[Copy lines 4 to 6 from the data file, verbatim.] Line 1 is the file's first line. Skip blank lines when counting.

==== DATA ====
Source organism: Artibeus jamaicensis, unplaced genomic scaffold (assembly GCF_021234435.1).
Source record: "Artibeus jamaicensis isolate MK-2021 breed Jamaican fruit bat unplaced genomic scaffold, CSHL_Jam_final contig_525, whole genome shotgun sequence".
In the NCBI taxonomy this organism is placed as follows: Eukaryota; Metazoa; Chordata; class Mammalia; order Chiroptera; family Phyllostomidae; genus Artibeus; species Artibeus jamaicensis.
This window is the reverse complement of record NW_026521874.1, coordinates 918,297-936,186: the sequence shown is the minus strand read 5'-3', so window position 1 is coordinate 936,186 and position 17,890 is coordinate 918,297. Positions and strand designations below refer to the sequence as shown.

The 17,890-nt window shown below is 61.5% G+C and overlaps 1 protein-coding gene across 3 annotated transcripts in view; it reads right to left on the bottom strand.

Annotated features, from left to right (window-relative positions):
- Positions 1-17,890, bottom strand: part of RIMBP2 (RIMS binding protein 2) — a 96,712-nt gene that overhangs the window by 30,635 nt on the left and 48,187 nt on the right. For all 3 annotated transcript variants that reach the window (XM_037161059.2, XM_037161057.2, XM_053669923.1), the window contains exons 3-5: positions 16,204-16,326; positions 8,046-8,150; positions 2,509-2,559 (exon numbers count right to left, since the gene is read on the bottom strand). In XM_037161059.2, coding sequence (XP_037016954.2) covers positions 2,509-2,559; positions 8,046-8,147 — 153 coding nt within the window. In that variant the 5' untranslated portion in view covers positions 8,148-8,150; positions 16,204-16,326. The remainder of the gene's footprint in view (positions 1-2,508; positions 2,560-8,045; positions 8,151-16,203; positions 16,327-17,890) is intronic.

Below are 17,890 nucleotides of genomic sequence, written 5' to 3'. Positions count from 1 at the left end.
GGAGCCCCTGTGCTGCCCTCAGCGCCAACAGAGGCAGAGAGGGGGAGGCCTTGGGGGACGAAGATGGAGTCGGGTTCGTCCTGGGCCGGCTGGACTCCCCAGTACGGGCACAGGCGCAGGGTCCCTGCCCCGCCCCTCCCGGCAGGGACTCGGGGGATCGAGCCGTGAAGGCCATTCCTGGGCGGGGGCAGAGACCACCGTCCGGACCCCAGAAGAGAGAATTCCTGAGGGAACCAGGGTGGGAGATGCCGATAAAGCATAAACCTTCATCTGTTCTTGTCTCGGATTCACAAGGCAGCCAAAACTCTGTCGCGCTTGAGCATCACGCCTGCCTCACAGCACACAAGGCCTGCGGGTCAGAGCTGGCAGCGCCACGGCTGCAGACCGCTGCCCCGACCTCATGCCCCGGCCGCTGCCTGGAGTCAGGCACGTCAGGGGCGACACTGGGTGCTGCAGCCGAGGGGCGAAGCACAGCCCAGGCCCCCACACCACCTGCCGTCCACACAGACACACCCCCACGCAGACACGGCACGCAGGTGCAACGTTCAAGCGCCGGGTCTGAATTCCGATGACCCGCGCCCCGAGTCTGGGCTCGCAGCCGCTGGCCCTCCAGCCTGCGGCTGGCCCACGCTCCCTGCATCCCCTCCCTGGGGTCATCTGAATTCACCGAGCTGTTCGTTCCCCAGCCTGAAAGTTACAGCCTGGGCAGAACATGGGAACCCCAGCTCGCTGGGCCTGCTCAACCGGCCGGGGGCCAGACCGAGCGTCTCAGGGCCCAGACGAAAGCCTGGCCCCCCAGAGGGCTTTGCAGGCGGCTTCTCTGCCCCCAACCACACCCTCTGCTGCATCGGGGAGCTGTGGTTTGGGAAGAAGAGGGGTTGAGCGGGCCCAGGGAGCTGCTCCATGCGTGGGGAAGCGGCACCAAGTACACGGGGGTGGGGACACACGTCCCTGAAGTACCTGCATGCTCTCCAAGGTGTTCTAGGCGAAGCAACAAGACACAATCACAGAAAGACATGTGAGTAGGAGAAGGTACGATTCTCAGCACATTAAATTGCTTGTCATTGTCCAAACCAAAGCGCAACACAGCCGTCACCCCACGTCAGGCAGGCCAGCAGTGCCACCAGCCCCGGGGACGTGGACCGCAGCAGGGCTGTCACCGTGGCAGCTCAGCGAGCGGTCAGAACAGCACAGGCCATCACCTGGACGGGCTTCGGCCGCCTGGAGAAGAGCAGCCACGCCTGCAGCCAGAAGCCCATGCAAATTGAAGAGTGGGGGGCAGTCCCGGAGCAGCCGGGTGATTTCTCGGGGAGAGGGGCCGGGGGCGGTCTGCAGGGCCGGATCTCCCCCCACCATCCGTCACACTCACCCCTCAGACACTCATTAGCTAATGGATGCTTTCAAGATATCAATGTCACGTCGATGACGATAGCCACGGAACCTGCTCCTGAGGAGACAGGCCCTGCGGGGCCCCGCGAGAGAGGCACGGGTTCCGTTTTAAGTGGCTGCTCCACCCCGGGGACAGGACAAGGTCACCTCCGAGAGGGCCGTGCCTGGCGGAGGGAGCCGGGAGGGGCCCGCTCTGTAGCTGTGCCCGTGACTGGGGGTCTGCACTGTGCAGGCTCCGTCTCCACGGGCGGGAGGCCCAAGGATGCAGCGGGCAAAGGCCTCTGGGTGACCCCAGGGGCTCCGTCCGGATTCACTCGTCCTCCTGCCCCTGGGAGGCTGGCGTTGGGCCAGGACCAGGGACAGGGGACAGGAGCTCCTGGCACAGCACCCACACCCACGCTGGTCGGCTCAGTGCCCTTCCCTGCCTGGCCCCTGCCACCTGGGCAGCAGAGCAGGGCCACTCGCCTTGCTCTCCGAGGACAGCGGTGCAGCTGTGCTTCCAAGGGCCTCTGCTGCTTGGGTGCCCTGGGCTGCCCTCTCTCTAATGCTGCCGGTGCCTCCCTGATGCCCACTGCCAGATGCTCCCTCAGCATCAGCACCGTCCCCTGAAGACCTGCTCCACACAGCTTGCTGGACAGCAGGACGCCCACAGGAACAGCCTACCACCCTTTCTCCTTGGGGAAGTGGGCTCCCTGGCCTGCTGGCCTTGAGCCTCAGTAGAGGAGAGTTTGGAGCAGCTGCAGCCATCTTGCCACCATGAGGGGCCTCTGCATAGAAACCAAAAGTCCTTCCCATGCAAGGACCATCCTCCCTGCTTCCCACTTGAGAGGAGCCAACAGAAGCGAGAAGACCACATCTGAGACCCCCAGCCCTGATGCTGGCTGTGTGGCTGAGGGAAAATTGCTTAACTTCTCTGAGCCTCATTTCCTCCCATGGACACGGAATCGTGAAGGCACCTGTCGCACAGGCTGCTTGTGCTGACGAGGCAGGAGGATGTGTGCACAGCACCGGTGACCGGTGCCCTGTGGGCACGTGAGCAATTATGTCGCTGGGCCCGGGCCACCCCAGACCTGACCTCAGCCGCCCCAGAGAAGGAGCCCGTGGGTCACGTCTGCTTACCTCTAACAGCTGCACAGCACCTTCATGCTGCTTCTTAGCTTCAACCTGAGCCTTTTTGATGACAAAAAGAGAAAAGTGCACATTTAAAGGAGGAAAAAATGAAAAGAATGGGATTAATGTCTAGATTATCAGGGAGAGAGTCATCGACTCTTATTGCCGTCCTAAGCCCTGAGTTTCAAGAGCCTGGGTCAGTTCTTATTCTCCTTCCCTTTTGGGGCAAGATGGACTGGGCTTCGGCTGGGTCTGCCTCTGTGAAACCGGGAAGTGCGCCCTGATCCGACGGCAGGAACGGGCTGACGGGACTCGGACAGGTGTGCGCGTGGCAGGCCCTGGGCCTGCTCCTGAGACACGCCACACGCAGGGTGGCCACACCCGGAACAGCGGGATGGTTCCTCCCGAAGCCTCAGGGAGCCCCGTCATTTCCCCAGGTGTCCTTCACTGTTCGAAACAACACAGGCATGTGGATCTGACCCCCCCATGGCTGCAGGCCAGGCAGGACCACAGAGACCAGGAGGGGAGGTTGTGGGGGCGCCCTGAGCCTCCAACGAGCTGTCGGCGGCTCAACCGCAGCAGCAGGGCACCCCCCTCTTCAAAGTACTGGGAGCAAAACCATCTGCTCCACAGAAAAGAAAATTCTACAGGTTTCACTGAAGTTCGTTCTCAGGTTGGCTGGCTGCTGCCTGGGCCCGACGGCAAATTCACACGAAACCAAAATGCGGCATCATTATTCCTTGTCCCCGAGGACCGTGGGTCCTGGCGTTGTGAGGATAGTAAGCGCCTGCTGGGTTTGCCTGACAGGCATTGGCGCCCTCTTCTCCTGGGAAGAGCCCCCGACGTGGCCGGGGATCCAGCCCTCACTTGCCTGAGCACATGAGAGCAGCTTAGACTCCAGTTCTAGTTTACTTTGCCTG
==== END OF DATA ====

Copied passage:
This window is the reverse complement of record NW_026521874.1, coordinates 918,297-936,186: the sequence shown is the minus strand read 5'-3', so window position 1 is coordinate 936,186 and position 17,890 is coordinate 918,297. Positions and strand designations below refer to the sequence as shown.

The 17,890-nt window shown below is 61.5% G+C and overlaps 1 protein-coding gene across 3 annotated transcripts in view; it reads right to left on the bottom strand.

Annotated features, from left to right (window-relative positions):